Surgical castration as it has been conducted for many years; the testicles of the young male piglet are removed.
Immuno-castration, the boar is two times vaccinated during the rearing with a substance which suppresses the growth of the testicles.
Optimal breeding conditions of boars: proper housing, genetics, nutrition, hygiene and rest in the barn and playing material for the animals.
Immuno-castration is a legally accepted method in the European Union. In itself this is an alternative to castration. However, respecting the integrity of the animal and leaving behind any interventions on the animal is preferred by many parties. In a number of situations, however, immune-castration can be a good (intermediate) solution. This concerns pigs slaughtered at a very high weight and age and animals in organic and free-range housing systems.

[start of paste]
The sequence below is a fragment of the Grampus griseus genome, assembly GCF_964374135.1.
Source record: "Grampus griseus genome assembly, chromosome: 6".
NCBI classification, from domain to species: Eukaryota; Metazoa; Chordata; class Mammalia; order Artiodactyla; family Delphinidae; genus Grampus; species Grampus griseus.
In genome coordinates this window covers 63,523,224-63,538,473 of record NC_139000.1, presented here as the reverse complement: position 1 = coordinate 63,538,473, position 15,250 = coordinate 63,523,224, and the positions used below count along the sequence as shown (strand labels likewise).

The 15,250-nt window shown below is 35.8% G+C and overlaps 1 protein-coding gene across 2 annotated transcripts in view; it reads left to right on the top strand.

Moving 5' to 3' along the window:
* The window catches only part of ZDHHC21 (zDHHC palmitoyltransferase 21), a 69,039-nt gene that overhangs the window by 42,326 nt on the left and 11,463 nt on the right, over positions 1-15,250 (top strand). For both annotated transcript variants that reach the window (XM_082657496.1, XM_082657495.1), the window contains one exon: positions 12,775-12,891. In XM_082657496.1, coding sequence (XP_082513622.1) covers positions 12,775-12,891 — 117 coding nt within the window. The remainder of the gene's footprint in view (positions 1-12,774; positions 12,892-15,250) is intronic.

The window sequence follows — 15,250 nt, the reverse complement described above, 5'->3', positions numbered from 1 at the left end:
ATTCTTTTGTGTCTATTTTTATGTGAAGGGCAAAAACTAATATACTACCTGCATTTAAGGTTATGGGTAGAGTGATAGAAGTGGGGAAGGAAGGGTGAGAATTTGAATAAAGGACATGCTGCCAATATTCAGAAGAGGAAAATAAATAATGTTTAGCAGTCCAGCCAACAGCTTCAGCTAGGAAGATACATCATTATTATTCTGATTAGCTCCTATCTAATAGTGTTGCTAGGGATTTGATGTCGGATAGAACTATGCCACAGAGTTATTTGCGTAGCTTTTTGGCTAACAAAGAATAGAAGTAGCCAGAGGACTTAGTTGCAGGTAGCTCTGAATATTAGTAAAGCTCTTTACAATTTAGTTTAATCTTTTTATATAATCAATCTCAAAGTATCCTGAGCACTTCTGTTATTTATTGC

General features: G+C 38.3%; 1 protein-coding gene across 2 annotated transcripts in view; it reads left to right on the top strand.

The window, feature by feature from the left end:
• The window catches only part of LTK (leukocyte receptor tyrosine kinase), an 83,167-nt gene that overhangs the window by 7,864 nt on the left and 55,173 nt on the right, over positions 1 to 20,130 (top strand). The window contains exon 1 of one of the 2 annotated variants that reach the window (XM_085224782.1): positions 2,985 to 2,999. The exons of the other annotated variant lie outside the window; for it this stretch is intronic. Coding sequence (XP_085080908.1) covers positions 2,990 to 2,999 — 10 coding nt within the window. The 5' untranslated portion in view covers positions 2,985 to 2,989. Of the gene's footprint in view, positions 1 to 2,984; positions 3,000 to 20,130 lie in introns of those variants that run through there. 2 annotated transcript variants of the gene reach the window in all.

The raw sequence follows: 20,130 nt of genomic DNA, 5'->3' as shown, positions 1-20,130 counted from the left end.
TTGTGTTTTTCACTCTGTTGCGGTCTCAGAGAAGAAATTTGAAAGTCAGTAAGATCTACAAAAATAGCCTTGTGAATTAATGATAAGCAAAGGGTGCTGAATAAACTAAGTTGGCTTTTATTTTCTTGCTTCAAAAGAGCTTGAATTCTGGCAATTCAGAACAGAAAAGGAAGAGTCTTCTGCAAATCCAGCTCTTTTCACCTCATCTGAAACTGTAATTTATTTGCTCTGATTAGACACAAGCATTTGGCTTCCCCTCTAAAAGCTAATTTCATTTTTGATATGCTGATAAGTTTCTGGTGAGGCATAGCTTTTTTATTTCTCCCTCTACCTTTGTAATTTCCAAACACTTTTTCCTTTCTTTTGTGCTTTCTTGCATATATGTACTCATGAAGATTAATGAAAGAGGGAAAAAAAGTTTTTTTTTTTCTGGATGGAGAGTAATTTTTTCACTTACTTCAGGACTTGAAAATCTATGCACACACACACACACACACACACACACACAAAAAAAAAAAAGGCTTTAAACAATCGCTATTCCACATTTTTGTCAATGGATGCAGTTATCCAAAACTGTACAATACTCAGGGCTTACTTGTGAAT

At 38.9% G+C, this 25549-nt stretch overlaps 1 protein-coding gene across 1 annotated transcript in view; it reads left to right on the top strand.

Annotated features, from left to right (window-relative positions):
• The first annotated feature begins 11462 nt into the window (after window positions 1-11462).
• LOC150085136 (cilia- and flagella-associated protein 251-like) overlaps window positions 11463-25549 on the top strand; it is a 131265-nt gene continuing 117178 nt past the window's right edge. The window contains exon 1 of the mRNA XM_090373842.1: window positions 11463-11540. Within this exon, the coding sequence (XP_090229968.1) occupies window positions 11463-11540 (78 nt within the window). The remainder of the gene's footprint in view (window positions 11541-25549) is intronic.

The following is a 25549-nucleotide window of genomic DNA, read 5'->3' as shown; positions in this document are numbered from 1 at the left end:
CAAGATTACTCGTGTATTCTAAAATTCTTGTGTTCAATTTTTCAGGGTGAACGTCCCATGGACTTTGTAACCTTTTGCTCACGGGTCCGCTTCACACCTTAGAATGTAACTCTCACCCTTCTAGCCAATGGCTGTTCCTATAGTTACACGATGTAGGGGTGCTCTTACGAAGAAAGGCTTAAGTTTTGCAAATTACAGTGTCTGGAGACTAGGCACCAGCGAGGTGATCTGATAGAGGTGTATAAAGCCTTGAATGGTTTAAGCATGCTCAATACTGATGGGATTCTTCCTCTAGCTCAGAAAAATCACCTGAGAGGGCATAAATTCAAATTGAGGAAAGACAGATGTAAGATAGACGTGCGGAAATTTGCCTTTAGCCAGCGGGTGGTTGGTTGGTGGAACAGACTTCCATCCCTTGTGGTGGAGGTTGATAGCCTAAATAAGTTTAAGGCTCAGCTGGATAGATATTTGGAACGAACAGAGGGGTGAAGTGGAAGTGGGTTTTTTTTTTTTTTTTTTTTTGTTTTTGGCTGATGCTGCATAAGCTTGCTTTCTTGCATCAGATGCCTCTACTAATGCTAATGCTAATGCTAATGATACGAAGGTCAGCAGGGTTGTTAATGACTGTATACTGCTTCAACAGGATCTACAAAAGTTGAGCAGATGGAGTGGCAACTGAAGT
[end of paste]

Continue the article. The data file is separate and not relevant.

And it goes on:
Worldwide, surgical castration is still by far the most used. Immuno-castration to a much lesser extent because it is expensive, labor intensive for the pig farmers and not accepted everywhere in the market (sales parties fear negative reactions from consumers).
In Europe, the number of non-castrated pigs has increased considerably in recent years. Much information is available from international research about housing methods and best practices. Pig farmers can thus achieve an animal friendly rearing of boars. Additionally, good detection methods have to ensure the quality of the meat.
No method nor intervention or operation during the rearing gives a 100% guarantee that abnormal smell of the meat is avoided. Therefore it is necessary that each individual bear is checked during slaughter.
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